The inner surface of the extension member and the outer surface of the armature may be substantially parallel such that the second gap width between the extension member and the armature is substantially constant between the extension member and the armature. The inner surface of the extension member and the outer surface of the armature may be not parallel. The second gap width may increase with the increasing distance from the solenoid and the second gap width may decrease with the increasing distance from the solenoid.
The electromagnetic actuator may comprise a substantially annular shaped permanent magnet disposed in the housing, wherein the permanent magnet biases the armature towards the solenoid.
These and other features of the invention will be more fully set forth hereinafter.
The invention is further described in the detailed description that follows, by reference to the noted drawings by way of non-limiting illustrative embodiments of the invention, in which like reference numerals represent similar elements throughout the several views of the drawings, and wherein:
As described above, many low profile electromagnetic actuators cannot provide enough force to actuate a particular mechanism. Increasing the initial force of an actuator, however, may provide enough force to actuate the mechanism. That is, if the electromagnetic actuator can be configured to provide a higher initial force, the resultant increased acceleration and inertia may be sufficient to actuate the mechanism. As such, the invention is directed to an electromagnetic actuator having an increased initial force.
Solenoid coil 5 comprises a conductor wound into a cylindrical shape and lead wires (not shown) for connection of electrical power to the conductor. Connection of electrical power to solenoid coil 5 creates a magnetic field that exerts a force on some materials. The greater the number of conductor turns wound in solenoid coil 5, the greater the force exerted when the solenoid coil is energized. The direction of force depends on the polarity of electrical power applied to the lead wires. For example, applying positive voltage to the leads may result in an upward force on armature 7 and applying negative voltage may result in a downward force on armature 7. The strength of the force also depends on the stroke of armature 7. That is, when armature 7 is located distal of solenoid coil 5, the electromagnetic force on armature 7 is weaker than when armature 7 is proximate solenoid coil 5.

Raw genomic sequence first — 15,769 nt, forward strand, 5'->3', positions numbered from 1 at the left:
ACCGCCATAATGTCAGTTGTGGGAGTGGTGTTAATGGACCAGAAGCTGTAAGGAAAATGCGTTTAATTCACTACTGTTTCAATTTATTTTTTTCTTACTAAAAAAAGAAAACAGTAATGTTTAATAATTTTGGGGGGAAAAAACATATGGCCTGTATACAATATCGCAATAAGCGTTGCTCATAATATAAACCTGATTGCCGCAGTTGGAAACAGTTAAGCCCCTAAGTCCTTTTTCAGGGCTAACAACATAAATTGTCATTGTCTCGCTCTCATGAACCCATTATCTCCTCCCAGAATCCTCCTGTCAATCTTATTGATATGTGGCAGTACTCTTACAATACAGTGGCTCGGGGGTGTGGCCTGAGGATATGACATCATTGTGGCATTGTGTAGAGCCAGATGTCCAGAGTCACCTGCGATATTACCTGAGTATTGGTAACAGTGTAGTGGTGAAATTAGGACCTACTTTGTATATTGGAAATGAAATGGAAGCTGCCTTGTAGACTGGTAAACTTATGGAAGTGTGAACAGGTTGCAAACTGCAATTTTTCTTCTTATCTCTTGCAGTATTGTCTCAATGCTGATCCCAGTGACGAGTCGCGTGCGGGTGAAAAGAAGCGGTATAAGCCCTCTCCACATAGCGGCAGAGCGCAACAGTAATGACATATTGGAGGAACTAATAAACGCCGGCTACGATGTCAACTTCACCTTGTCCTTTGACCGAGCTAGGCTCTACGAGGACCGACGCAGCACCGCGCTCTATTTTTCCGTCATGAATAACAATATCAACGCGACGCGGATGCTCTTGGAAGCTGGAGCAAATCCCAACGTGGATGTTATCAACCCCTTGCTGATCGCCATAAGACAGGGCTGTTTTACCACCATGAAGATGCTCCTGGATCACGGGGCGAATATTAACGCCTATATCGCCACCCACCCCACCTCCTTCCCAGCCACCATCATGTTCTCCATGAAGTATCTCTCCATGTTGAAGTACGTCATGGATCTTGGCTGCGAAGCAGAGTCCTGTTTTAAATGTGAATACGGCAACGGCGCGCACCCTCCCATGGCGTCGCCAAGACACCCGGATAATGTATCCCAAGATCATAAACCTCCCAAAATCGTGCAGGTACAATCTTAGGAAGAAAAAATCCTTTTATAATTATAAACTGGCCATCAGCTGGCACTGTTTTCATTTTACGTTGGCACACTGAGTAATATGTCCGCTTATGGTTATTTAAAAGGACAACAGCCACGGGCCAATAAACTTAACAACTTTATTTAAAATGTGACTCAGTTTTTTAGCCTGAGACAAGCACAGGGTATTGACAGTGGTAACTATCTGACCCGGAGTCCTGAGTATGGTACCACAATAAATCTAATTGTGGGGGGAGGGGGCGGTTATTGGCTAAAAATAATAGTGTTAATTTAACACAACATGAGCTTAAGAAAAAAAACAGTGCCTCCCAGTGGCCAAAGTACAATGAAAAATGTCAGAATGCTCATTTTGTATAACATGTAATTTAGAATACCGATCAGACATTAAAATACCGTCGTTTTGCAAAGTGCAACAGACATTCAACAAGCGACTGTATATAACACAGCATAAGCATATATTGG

As shown, solenoid coil 5 is disposed between a base plate 11 and a clamp plate 3 and within a cavity defined by housing 20. Base plate 11 is substantially planar; however, base plate 11 may be any shape that secures solenoid coil 5 within housing 20. Base plate 11 comprises threaded holes for receiving fasteners 10 for securing clamp plate 3 and housing 20 to base plate 11; however, other fastening techniques are contemplated. Base plate 11 has a passage for receiving shaft 8; however, such passage may not be included if shaft 8 does not extend past base plate 11.
Base plate 11 extends beyond housing 20 for mounting electromagnetic actuator 30 to another device, such as for example, a valve, a circuit breaker, a recloser, a switchgear, and the like. Base plate 11 has holes for fasteners 12 and fasteners 13. While fasteners 12 and 13 are illustrated as countersunk screws and socket head screws, respectively, other fasteners and other mounting techniques are contemplated.
Core 1 comprises magnetically permeable material and is substantially annular shaped. Core 1 has an annular recess for receiving solenoid coil 5 and an axial passage for receiving a bushing 4; however, core 1 may be any shape to provide a magnetic circuit for solenoid coil 5. Core 1 has through-holes for receiving fasteners 10; however, core 1 may not include through-holes if fasteners 10 are located outside of core 1. Core 1 is disposed on base plate 11 with its axial passage aligned with the passage of base plate 11 and with its through holes aligned with the threaded holes of base plate 11.